A glance around the Bartender website does reveal that while Surtees celebrated 12 years of Bartender in a blog post announcing version 5, posts from 2024 read more like SEO spam, with “key takeaways” summaries at the top, followed by unrelated Mac tips, followed by a pitch for Bartender.

Juli Clover from MacRumors:

At this point, it does not appear that Bartender's new owners plan to inform customers about the change in ownership, but users should be aware that the app has been sold and is no longer being updated by the original developer. The new owner's intentions are not clear, but as Reddit users have pointed out, the situation raises some red flags.

Filipe Espósito from 9to5mac:

Even so, it still seems a bit suspicious that the new developers only introduced themselves after all the controversy. Some users said they didn’t trust the app’s new owners and uninstalled it. Bartender’s official website has no mention of the acquisition.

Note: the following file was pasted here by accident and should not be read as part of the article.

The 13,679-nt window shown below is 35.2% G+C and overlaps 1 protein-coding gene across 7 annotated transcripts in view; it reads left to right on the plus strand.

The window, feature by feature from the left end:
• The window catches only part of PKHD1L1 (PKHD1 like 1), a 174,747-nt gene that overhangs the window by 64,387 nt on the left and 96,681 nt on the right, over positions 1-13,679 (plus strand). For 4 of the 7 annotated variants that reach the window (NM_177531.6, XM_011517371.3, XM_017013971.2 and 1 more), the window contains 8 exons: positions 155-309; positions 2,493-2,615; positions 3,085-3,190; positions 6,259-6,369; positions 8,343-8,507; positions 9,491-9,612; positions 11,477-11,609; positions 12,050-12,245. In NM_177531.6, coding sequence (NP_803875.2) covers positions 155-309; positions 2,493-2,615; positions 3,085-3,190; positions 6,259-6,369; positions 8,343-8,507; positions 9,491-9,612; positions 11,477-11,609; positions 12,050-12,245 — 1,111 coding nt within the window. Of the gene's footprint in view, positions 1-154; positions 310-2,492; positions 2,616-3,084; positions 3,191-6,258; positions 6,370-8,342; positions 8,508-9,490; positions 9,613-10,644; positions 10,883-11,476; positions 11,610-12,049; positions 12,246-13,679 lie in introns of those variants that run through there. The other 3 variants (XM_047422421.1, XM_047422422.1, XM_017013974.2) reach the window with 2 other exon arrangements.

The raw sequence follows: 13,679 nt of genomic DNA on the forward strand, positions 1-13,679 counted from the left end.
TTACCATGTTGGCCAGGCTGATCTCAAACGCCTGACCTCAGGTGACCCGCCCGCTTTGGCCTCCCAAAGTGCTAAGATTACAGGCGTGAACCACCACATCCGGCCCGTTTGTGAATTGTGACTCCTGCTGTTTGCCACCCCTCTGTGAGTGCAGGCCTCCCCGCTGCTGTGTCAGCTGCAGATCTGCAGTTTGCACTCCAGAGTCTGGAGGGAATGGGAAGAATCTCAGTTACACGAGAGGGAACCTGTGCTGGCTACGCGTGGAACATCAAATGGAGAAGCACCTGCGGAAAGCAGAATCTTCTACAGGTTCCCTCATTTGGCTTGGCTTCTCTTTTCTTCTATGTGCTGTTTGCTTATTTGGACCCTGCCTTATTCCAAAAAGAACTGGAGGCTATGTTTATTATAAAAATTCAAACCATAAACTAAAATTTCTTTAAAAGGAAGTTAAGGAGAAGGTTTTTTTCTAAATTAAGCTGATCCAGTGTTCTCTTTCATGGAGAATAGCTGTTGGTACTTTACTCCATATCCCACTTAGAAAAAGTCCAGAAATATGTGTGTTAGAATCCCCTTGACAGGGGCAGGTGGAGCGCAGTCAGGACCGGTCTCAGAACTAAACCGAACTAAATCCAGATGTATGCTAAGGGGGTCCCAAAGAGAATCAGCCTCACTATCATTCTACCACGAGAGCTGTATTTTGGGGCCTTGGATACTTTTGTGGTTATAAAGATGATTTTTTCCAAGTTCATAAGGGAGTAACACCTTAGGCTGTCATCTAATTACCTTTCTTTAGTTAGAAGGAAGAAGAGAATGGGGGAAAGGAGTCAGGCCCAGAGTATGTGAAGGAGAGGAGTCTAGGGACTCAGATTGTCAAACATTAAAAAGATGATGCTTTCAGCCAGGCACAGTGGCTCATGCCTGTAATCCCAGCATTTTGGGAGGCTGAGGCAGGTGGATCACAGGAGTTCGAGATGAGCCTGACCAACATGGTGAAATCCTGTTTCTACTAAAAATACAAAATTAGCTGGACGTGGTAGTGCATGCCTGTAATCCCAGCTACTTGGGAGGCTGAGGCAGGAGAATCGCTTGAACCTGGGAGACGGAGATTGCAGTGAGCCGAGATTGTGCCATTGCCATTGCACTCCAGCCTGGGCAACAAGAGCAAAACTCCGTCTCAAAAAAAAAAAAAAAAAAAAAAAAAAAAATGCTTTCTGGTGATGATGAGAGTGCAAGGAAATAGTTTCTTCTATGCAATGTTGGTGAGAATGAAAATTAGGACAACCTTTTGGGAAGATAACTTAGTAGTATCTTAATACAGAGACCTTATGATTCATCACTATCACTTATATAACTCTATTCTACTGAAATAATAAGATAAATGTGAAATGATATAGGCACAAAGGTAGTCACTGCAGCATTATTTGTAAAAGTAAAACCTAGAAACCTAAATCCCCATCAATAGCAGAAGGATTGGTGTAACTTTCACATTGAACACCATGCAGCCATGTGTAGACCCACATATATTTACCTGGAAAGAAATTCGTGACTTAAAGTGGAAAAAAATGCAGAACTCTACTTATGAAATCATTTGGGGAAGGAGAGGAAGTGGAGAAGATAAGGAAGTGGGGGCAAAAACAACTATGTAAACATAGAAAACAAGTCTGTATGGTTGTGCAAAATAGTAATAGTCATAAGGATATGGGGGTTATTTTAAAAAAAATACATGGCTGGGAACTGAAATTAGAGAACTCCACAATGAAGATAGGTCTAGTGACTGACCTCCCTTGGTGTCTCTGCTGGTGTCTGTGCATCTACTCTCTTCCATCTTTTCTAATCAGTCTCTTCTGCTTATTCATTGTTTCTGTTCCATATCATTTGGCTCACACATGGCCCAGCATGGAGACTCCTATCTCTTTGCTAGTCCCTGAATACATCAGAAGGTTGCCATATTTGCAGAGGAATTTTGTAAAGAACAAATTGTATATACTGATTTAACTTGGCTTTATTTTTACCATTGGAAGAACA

Craig Hockenberry:

The problem with Bartender is that you are giving Accessibility and Screen Recording permissions to an unknown entity. With Accessibility APIs you can control the Mac (including other apps). With Screen Recording APIs you can see everything that's happening. Both of those things require trust, and the new owners being silent about the matter does not gain that. I wouldn't touch it with a ten foot pole until that communication happens.

Also remember that Bartender is not running in a sandbox, so it has a lot more access to the system than something from the Mac App Store. Like being able to establish network connections without entitlements. Or accessing data outside of the app's container. And since it's likely the app launches automatically and runs continuously, it's trivial to exfiltrate anything that's collected. At this point, it feels like someone bought a really nice back door.

Jeff Johnson:

I am doing fine, hope to be an indie dev forever, have no plans to sell StopTheMadness, and indeed never had an acquisition offer, but if someone totally mad offered me $millions for it, I absolutely would owe my customers an announcement.